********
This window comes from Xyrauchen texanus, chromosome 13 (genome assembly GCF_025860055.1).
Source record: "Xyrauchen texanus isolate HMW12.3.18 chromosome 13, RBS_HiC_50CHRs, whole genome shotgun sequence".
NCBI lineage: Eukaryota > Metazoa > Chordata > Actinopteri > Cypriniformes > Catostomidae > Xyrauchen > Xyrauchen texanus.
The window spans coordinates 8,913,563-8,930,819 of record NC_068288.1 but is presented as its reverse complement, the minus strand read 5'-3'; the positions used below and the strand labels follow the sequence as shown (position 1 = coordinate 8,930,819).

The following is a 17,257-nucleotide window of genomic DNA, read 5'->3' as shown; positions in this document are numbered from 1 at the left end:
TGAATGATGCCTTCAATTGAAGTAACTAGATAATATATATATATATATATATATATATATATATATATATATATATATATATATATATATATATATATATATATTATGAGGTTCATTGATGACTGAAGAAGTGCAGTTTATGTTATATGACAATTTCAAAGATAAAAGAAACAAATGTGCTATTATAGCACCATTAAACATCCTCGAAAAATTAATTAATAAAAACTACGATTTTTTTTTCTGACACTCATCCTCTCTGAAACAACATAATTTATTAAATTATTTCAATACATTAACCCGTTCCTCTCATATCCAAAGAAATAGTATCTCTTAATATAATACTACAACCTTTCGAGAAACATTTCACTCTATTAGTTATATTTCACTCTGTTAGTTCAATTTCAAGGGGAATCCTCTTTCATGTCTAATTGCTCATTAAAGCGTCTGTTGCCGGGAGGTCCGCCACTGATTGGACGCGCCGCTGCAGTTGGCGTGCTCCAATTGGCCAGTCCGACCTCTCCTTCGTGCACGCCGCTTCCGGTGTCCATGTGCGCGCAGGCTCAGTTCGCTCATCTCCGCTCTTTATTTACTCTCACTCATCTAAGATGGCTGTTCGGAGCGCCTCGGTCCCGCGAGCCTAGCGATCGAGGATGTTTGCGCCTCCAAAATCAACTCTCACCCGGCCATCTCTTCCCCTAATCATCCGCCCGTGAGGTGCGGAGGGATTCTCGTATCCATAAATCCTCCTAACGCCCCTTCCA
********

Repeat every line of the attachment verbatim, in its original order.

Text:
This window comes from Xyrauchen texanus, chromosome 13 (genome assembly GCF_025860055.1).
Source record: "Xyrauchen texanus isolate HMW12.3.18 chromosome 13, RBS_HiC_50CHRs, whole genome shotgun sequence".
NCBI lineage: Eukaryota > Metazoa > Chordata > Actinopteri > Cypriniformes > Catostomidae > Xyrauchen > Xyrauchen texanus.
The window spans coordinates 8,913,563-8,930,819 of record NC_068288.1 but is presented as its reverse complement, the minus strand read 5'-3'; the positions used below and the strand labels follow the sequence as shown (position 1 = coordinate 8,930,819).

The following is a 17,257-nucleotide window of genomic DNA, read 5'->3' as shown; positions in this document are numbered from 1 at the left end:
TGAATGATGCCTTCAATTGAAGTAACTAGATAATATATATATATATATATATATATATATATATATATATATATATATATATATATATATATATATATATATATTATGAGGTTCATTGATGACTGAAGAAGTGCAGTTTATGTTATATGACAATTTCAAAGATAAAAGAAACAAATGTGCTATTATAGCACCATTAAACATCCTCGAAAAATTAATTAATAAAAACTACGATTTTTTTTTCTGACACTCATCCTCTCTGAAACAACATAATTTATTAAATTATTTCAATACATTAACCCGTTCCTCTCATATCCAAAGAAATAGTATCTCTTAATATAATACTACAACCTTTCGAGAAACATTTCACTCTATTAGTTATATTTCACTCTGTTAGTTCAATTTCAAGGGGAATCCTCTTTCATGTCTAATTGCTCATTAAAGCGTCTGTTGCCGGGAGGTCCGCCACTGATTGGACGCGCCGCTGCAGTTGGCGTGCTCCAATTGGCCAGTCCGACCTCTCCTTCGTGCACGCCGCTTCCGGTGTCCATGTGCGCGCAGGCTCAGTTCGCTCATCTCCGCTCTTTATTTACTCTCACTCATCTAAGATGGCTGTTCGGAGCGCCTCGGTCCCGCGAGCCTAGCGATCGAGGATGTTTGCGCCTCCAAAATCAACTCTCACCCGGCCATCTCTTCCCCTAATCATCCGCCCGTGAGGTGCGGAGGGATTCTCGTATCCATAAATCCTCCTAACGCCCCTTCCA